The man who gave us the term “The Quarterback Sack” has died. David “Deacon” Jones, the first to be called “The Minister of Defense” and all-pro football hall of fame defensive end, has passed.
He was one of a kind, and his bluntness about how the NFL once was will be missed.
“Deacon Jones was one of the greatest players in NFL history. Off the field, he was a true giant,” said Redskins general manager Bruce Allen, whose father, George, coached Jones with the Los Angeles Rams. “His passion and spirit will continue to inspire those who knew him. He was a cherished member of the Allen family and I will always consider him my big brother.”
Because sacks didn’t become an official statistic until 1982, Jones’ total is uncertain. His impact as a premier pass rusher and team leader is not.
Jones was the leader of the Rams’ Fearsome Foursome unit from 1961–71 and then played for San Diego for two seasons before finishing his career with the Redskins in 1974. He was inducted into the Pro Football Hall of Fame in 1980 and made the league’s 75th anniversary all-time squad.
“Deacon Jones has been the most inspirational person in my football career,” said former teammate and fellow Hall of Famer Jack Youngblood.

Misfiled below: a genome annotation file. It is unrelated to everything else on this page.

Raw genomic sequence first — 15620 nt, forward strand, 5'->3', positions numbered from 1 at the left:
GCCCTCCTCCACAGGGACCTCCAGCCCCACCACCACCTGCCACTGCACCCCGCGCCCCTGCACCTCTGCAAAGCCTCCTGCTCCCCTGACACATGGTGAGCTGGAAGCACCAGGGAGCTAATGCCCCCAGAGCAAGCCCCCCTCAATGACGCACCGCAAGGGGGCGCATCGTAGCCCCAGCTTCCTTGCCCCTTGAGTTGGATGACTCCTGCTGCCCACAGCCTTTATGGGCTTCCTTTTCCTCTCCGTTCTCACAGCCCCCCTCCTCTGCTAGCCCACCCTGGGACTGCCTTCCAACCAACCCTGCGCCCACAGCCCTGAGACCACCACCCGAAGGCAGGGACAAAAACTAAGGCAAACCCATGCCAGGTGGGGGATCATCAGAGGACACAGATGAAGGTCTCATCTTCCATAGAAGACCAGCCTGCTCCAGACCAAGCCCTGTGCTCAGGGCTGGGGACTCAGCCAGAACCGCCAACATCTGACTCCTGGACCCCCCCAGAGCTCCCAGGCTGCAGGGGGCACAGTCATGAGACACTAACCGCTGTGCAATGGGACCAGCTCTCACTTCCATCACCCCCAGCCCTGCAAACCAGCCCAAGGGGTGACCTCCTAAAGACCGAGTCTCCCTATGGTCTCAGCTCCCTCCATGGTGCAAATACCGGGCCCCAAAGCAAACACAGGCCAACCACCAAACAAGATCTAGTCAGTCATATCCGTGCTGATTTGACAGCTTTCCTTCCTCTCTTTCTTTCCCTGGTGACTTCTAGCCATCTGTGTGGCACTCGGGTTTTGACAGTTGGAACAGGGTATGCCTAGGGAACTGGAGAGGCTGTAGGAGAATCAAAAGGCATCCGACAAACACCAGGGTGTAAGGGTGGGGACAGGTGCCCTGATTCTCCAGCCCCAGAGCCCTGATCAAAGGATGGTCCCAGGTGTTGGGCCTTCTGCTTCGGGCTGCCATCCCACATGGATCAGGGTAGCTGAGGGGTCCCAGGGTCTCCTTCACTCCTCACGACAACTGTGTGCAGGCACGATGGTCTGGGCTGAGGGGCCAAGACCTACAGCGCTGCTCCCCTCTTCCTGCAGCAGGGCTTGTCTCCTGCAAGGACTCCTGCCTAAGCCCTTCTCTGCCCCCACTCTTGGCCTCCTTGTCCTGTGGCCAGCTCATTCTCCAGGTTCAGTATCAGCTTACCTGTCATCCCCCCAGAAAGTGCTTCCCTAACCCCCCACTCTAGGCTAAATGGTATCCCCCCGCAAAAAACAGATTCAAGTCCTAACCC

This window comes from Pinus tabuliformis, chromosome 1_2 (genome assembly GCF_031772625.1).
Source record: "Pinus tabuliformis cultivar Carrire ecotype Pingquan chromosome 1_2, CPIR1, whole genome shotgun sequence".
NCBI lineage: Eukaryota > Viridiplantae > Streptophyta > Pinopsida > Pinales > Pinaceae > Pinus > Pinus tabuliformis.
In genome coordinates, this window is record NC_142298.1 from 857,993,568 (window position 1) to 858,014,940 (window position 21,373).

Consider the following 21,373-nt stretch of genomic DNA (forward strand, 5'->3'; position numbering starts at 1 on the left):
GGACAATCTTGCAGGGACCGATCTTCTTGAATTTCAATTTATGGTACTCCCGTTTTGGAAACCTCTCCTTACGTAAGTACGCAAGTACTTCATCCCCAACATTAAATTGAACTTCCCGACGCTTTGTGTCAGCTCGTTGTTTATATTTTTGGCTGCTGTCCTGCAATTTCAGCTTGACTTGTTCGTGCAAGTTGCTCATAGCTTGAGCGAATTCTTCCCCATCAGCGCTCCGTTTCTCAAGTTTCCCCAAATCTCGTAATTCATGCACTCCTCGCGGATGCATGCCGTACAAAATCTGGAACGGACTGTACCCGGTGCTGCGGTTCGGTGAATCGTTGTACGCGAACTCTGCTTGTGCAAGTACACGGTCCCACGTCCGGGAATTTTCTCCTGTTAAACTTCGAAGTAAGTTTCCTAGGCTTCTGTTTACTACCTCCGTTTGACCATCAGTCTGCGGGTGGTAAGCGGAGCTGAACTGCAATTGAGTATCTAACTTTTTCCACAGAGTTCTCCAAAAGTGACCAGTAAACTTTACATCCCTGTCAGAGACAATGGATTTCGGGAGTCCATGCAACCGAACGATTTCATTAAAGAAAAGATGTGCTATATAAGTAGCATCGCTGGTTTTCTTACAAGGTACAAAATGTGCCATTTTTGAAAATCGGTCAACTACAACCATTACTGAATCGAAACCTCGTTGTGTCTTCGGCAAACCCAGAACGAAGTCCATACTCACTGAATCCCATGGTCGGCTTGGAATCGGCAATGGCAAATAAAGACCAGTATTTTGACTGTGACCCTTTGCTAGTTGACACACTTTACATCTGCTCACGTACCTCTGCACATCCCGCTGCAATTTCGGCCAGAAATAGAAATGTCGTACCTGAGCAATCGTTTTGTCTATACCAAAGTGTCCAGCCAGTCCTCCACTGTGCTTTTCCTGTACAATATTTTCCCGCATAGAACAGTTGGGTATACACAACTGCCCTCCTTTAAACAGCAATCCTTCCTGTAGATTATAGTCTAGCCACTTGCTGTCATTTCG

Jones made the Pro Bowl every year from 1964–70 and played in eight overall. He combined with fellow Hall of Famer Merlin Olsen, Rosey Grier and Lamar Lundy on a defensive line that at times was unblockable.
Olsen died in March 2010 at age 69 and Lundy died in February 2007 at 71. Grier, who is 80, is the only surviving member of the Fearsome Foursome.
Most football statisticians who have gone over game footage put Jones’ final career sack total as 194.5 sacks. He’d be third all-time with such a figure, behind Bruce Smith of the Buffalo Bills (200) and the late Reggie White (198).
One does not wish such a man like Deacon Jones to “Rest in Peace.” One hopes he put in a request to St. Peter for the ability to sack more quarterbacks for the rest of eternity.